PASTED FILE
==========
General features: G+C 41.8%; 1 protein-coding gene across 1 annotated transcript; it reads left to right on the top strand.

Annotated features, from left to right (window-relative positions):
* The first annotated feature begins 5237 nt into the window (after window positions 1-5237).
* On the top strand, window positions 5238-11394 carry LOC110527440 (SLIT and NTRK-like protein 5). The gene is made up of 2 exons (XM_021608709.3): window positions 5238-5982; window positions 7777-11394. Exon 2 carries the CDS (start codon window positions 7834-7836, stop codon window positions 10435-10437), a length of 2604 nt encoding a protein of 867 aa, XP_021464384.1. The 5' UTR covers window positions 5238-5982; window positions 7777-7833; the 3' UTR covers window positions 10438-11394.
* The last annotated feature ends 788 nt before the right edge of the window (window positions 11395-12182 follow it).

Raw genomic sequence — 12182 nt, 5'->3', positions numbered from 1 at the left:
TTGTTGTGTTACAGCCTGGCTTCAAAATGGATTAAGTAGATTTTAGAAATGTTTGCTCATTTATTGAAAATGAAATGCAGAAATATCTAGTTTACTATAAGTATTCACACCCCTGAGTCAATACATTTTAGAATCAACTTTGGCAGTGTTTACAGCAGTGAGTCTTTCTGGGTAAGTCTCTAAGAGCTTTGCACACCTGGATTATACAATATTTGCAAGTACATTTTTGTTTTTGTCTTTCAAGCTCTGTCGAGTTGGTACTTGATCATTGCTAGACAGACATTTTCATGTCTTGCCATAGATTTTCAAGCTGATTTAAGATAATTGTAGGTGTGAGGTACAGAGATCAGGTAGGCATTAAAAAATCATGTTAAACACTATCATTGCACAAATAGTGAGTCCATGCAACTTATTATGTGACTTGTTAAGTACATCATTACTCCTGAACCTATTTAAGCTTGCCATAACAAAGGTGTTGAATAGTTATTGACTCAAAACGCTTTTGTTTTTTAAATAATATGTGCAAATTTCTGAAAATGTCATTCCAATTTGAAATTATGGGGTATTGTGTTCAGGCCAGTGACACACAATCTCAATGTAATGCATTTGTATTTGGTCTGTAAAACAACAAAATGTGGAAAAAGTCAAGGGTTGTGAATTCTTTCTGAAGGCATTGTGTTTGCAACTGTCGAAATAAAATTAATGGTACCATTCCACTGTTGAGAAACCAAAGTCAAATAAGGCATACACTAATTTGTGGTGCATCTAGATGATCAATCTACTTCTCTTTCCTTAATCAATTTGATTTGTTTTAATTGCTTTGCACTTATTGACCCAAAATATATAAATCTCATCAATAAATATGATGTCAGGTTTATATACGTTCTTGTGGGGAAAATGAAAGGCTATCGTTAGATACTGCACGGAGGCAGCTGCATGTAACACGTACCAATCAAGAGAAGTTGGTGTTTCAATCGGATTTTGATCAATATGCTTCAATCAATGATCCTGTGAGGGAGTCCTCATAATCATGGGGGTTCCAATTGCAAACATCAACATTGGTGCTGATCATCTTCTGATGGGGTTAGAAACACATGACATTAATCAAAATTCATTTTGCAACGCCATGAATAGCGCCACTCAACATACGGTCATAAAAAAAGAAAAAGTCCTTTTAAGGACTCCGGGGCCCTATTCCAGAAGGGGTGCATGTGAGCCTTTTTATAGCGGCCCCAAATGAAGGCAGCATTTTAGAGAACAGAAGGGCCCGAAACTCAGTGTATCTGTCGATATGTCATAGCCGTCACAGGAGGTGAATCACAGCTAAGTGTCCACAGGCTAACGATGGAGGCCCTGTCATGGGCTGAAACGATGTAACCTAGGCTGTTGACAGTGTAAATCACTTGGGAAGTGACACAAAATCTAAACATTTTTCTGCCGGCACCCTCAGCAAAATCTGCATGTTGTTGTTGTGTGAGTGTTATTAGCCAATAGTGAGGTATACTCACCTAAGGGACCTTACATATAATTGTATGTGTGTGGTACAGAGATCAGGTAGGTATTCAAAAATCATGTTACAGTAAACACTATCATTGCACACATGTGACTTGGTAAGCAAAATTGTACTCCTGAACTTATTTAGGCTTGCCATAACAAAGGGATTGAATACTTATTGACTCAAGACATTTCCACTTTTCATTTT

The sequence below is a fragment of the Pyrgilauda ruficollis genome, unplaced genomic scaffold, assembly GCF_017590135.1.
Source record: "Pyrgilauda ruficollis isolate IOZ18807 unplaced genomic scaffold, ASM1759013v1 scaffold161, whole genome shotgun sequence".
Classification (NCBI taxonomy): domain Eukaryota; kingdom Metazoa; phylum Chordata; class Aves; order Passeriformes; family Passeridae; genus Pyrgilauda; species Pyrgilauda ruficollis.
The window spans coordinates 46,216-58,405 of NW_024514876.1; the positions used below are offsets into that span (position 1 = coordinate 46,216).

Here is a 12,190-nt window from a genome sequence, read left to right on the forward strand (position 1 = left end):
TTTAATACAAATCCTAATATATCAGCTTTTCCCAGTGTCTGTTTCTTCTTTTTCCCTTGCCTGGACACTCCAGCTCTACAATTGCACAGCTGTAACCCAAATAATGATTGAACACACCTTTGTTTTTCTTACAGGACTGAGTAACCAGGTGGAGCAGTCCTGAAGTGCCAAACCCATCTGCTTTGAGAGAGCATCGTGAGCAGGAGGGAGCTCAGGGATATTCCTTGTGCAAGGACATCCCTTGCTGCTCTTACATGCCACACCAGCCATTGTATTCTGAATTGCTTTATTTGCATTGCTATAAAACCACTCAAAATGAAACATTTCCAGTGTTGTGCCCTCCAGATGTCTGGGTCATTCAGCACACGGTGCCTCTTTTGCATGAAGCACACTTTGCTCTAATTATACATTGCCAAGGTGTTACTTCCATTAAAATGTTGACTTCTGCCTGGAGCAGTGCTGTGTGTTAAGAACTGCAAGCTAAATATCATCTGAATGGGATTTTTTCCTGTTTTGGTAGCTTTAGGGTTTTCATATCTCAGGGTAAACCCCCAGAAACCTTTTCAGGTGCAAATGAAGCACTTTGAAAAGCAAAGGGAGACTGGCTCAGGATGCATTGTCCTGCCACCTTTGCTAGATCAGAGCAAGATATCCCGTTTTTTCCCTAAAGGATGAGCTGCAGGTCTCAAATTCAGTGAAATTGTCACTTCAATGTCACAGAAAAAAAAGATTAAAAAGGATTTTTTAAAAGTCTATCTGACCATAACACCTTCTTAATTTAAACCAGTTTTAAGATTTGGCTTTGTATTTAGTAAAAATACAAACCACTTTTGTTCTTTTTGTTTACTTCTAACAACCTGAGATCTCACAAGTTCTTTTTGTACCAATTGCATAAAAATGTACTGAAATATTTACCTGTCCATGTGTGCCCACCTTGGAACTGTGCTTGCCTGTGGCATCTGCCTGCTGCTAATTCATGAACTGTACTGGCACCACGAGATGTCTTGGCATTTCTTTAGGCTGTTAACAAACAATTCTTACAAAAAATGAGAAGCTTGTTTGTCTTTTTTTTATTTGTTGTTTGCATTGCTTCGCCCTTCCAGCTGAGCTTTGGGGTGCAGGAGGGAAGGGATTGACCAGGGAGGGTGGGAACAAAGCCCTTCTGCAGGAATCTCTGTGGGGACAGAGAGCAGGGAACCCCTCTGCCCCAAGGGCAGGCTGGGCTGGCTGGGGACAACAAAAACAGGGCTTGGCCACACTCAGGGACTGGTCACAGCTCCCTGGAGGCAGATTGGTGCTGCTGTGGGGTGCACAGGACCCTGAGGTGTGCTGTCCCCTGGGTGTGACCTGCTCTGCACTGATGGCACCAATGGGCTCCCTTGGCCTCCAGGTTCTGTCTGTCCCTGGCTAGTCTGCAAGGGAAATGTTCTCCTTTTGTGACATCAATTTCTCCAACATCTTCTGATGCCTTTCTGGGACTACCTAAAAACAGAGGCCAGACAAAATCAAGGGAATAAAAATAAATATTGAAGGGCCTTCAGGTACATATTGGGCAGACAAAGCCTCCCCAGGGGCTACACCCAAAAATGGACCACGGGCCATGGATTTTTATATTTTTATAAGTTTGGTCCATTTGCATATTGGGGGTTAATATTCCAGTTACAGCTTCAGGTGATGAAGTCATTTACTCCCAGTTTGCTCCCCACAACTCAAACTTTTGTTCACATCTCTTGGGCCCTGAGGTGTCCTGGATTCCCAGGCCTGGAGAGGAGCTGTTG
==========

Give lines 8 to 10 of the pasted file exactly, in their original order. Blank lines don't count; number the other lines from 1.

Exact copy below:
The sequence below is a fragment of the Pyrgilauda ruficollis genome, unplaced genomic scaffold, assembly GCF_017590135.1.
Source record: "Pyrgilauda ruficollis isolate IOZ18807 unplaced genomic scaffold, ASM1759013v1 scaffold161, whole genome shotgun sequence".
Classification (NCBI taxonomy): domain Eukaryota; kingdom Metazoa; phylum Chordata; class Aves; order Passeriformes; family Passeridae; genus Pyrgilauda; species Pyrgilauda ruficollis.